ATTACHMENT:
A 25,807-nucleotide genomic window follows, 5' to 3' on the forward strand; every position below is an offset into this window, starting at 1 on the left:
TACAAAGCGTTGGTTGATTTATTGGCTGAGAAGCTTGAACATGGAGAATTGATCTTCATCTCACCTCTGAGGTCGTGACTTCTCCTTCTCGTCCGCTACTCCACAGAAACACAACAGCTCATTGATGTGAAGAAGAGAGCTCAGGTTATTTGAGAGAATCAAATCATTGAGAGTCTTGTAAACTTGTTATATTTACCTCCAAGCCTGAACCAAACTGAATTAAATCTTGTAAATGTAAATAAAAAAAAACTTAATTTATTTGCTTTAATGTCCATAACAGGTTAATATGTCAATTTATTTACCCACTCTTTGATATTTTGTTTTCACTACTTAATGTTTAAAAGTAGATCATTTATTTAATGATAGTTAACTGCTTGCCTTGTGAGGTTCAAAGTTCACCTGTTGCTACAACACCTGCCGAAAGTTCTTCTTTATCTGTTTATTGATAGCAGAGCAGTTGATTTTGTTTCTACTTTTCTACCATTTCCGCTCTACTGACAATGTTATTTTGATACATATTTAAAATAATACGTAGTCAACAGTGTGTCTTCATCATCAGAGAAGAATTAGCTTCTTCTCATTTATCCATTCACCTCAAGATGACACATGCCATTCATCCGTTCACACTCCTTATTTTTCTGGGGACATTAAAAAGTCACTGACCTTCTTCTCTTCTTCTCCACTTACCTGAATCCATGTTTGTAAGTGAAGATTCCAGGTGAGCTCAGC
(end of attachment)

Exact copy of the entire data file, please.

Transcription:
A 25,807-nucleotide genomic window follows, 5' to 3' on the forward strand; every position below is an offset into this window, starting at 1 on the left:
TACAAAGCGTTGGTTGATTTATTGGCTGAGAAGCTTGAACATGGAGAATTGATCTTCATCTCACCTCTGAGGTCGTGACTTCTCCTTCTCGTCCGCTACTCCACAGAAACACAACAGCTCATTGATGTGAAGAAGAGAGCTCAGGTTATTTGAGAGAATCAAATCATTGAGAGTCTTGTAAACTTGTTATATTTACCTCCAAGCCTGAACCAAACTGAATTAAATCTTGTAAATGTAAATAAAAAAAAACTTAATTTATTTGCTTTAATGTCCATAACAGGTTAATATGTCAATTTATTTACCCACTCTTTGATATTTTGTTTTCACTACTTAATGTTTAAAAGTAGATCATTTATTTAATGATAGTTAACTGCTTGCCTTGTGAGGTTCAAAGTTCACCTGTTGCTACAACACCTGCCGAAAGTTCTTCTTTATCTGTTTATTGATAGCAGAGCAGTTGATTTTGTTTCTACTTTTCTACCATTTCCGCTCTACTGACAATGTTATTTTGATACATATTTAAAATAATACGTAGTCAACAGTGTGTCTTCATCATCAGAGAAGAATTAGCTTCTTCTCATTTATCCATTCACCTCAAGATGACACATGCCATTCATCCGTTCACACTCCTTATTTTTCTGGGGACATTAAAAAGTCACTGACCTTCTTCTCTTCTTCTCCACTTACCTGAATCCATGTTTGTAAGTGAAGATTCCAGGTGAGCTCAGC